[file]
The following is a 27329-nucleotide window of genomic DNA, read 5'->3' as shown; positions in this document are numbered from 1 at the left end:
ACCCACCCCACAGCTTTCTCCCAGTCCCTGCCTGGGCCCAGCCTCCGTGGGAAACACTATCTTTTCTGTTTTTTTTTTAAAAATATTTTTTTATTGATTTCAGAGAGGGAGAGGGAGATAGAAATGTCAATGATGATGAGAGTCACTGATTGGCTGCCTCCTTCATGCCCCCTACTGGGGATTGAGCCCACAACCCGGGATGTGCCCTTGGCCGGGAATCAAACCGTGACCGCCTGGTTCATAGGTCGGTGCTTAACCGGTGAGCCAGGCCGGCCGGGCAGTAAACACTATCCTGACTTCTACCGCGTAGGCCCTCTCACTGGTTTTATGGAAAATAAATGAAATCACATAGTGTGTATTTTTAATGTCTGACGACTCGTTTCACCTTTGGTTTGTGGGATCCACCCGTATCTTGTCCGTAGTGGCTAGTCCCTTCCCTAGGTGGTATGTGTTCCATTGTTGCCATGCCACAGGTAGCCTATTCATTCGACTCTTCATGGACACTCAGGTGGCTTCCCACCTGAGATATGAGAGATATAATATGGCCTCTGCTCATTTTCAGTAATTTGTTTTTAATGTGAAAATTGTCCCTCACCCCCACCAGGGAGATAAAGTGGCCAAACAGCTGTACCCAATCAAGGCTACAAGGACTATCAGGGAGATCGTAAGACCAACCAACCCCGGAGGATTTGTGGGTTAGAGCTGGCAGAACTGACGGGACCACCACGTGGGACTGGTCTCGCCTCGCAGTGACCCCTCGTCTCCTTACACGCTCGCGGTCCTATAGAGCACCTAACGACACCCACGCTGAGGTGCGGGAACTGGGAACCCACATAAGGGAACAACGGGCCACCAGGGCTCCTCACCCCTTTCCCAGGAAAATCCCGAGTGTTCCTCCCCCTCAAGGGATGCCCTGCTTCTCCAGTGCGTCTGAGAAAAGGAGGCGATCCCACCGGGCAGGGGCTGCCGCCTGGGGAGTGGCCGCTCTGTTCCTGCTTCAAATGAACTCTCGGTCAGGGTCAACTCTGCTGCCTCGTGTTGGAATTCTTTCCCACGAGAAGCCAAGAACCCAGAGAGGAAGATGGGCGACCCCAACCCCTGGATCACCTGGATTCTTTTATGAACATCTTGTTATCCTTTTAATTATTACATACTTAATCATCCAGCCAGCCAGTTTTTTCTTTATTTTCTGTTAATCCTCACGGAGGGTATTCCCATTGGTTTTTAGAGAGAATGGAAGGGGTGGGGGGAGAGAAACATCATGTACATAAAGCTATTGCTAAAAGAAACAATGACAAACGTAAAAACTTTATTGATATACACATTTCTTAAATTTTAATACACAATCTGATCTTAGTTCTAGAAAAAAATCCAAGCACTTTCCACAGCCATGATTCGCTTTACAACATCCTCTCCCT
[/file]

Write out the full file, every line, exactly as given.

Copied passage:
The following is a 27329-nucleotide window of genomic DNA, read 5'->3' as shown; positions in this document are numbered from 1 at the left end:
ACCCACCCCACAGCTTTCTCCCAGTCCCTGCCTGGGCCCAGCCTCCGTGGGAAACACTATCTTTTCTGTTTTTTTTTTAAAAATATTTTTTTATTGATTTCAGAGAGGGAGAGGGAGATAGAAATGTCAATGATGATGAGAGTCACTGATTGGCTGCCTCCTTCATGCCCCCTACTGGGGATTGAGCCCACAACCCGGGATGTGCCCTTGGCCGGGAATCAAACCGTGACCGCCTGGTTCATAGGTCGGTGCTTAACCGGTGAGCCAGGCCGGCCGGGCAGTAAACACTATCCTGACTTCTACCGCGTAGGCCCTCTCACTGGTTTTATGGAAAATAAATGAAATCACATAGTGTGTATTTTTAATGTCTGACGACTCGTTTCACCTTTGGTTTGTGGGATCCACCCGTATCTTGTCCGTAGTGGCTAGTCCCTTCCCTAGGTGGTATGTGTTCCATTGTTGCCATGCCACAGGTAGCCTATTCATTCGACTCTTCATGGACACTCAGGTGGCTTCCCACCTGAGATATGAGAGATATAATATGGCCTCTGCTCATTTTCAGTAATTTGTTTTTAATGTGAAAATTGTCCCTCACCCCCACCAGGGAGATAAAGTGGCCAAACAGCTGTACCCAATCAAGGCTACAAGGACTATCAGGGAGATCGTAAGACCAACCAACCCCGGAGGATTTGTGGGTTAGAGCTGGCAGAACTGACGGGACCACCACGTGGGACTGGTCTCGCCTCGCAGTGACCCCTCGTCTCCTTACACGCTCGCGGTCCTATAGAGCACCTAACGACACCCACGCTGAGGTGCGGGAACTGGGAACCCACATAAGGGAACAACGGGCCACCAGGGCTCCTCACCCCTTTCCCAGGAAAATCCCGAGTGTTCCTCCCCCTCAAGGGATGCCCTGCTTCTCCAGTGCGTCTGAGAAAAGGAGGCGATCCCACCGGGCAGGGGCTGCCGCCTGGGGAGTGGCCGCTCTGTTCCTGCTTCAAATGAACTCTCGGTCAGGGTCAACTCTGCTGCCTCGTGTTGGAATTCTTTCCCACGAGAAGCCAAGAACCCAGAGAGGAAGATGGGCGACCCCAACCCCTGGATCACCTGGATTCTTTTATGAACATCTTGTTATCCTTTTAATTATTACATACTTAATCATCCAGCCAGCCAGTTTTTTCTTTATTTTCTGTTAATCCTCACGGAGGGTATTCCCATTGGTTTTTAGAGAGAATGGAAGGGGTGGGGGGAGAGAAACATCATGTACATAAAGCTATTGCTAAAAGAAACAATGACAAACGTAAAAACTTTATTGATATACACATTTCTTAAATTTTAATACACAATCTGATCTTAGTTCTAGAAAAAAATCCAAGCACTTTCCACAGCCATGATTCGCTTTACAACATCCTCTCCCT